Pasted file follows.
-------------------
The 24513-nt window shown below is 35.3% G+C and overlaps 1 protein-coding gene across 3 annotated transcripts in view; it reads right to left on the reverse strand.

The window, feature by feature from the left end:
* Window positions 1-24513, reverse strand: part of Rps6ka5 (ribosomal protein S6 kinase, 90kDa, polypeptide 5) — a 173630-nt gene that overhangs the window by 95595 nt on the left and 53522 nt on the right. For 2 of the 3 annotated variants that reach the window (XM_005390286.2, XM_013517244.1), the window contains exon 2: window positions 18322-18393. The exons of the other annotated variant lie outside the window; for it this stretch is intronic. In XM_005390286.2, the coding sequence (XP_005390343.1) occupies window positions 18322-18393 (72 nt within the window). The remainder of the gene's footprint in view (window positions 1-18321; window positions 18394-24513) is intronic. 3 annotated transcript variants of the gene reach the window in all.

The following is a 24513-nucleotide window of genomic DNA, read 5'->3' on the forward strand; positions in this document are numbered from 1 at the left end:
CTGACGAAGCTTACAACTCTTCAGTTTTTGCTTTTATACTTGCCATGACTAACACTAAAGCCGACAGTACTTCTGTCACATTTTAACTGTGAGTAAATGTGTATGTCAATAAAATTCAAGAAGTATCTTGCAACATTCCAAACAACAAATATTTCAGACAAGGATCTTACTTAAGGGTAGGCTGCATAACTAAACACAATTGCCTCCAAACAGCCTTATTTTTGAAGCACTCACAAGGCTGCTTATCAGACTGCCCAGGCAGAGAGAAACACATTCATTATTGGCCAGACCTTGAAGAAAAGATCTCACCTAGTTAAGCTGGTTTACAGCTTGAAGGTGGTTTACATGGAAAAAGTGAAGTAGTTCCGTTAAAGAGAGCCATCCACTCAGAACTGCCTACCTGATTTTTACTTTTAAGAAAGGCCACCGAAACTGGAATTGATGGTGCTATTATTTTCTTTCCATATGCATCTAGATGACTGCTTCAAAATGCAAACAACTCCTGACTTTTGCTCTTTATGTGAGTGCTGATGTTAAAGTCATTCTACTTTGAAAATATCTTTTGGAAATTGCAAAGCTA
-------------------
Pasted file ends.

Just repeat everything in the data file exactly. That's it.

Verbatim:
The 24513-nt window shown below is 35.3% G+C and overlaps 1 protein-coding gene across 3 annotated transcripts in view; it reads right to left on the reverse strand.

The window, feature by feature from the left end:
* Window positions 1-24513, reverse strand: part of Rps6ka5 (ribosomal protein S6 kinase, 90kDa, polypeptide 5) — a 173630-nt gene that overhangs the window by 95595 nt on the left and 53522 nt on the right. For 2 of the 3 annotated variants that reach the window (XM_005390286.2, XM_013517244.1), the window contains exon 2: window positions 18322-18393. The exons of the other annotated variant lie outside the window; for it this stretch is intronic. In XM_005390286.2, the coding sequence (XP_005390343.1) occupies window positions 18322-18393 (72 nt within the window). The remainder of the gene's footprint in view (window positions 1-18321; window positions 18394-24513) is intronic. 3 annotated transcript variants of the gene reach the window in all.

The following is a 24513-nucleotide window of genomic DNA, read 5'->3' on the forward strand; positions in this document are numbered from 1 at the left end:
CTGACGAAGCTTACAACTCTTCAGTTTTTGCTTTTATACTTGCCATGACTAACACTAAAGCCGACAGTACTTCTGTCACATTTTAACTGTGAGTAAATGTGTATGTCAATAAAATTCAAGAAGTATCTTGCAACATTCCAAACAACAAATATTTCAGACAAGGATCTTACTTAAGGGTAGGCTGCATAACTAAACACAATTGCCTCCAAACAGCCTTATTTTTGAAGCACTCACAAGGCTGCTTATCAGACTGCCCAGGCAGAGAGAAACACATTCATTATTGGCCAGACCTTGAAGAAAAGATCTCACCTAGTTAAGCTGGTTTACAGCTTGAAGGTGGTTTACATGGAAAAAGTGAAGTAGTTCCGTTAAAGAGAGCCATCCACTCAGAACTGCCTACCTGATTTTTACTTTTAAGAAAGGCCACCGAAACTGGAATTGATGGTGCTATTATTTTCTTTCCATATGCATCTAGATGACTGCTTCAAAATGCAAACAACTCCTGACTTTTGCTCTTTATGTGAGTGCTGATGTTAAAGTCATTCTACTTTGAAAATATCTTTTGGAAATTGCAAAGCTA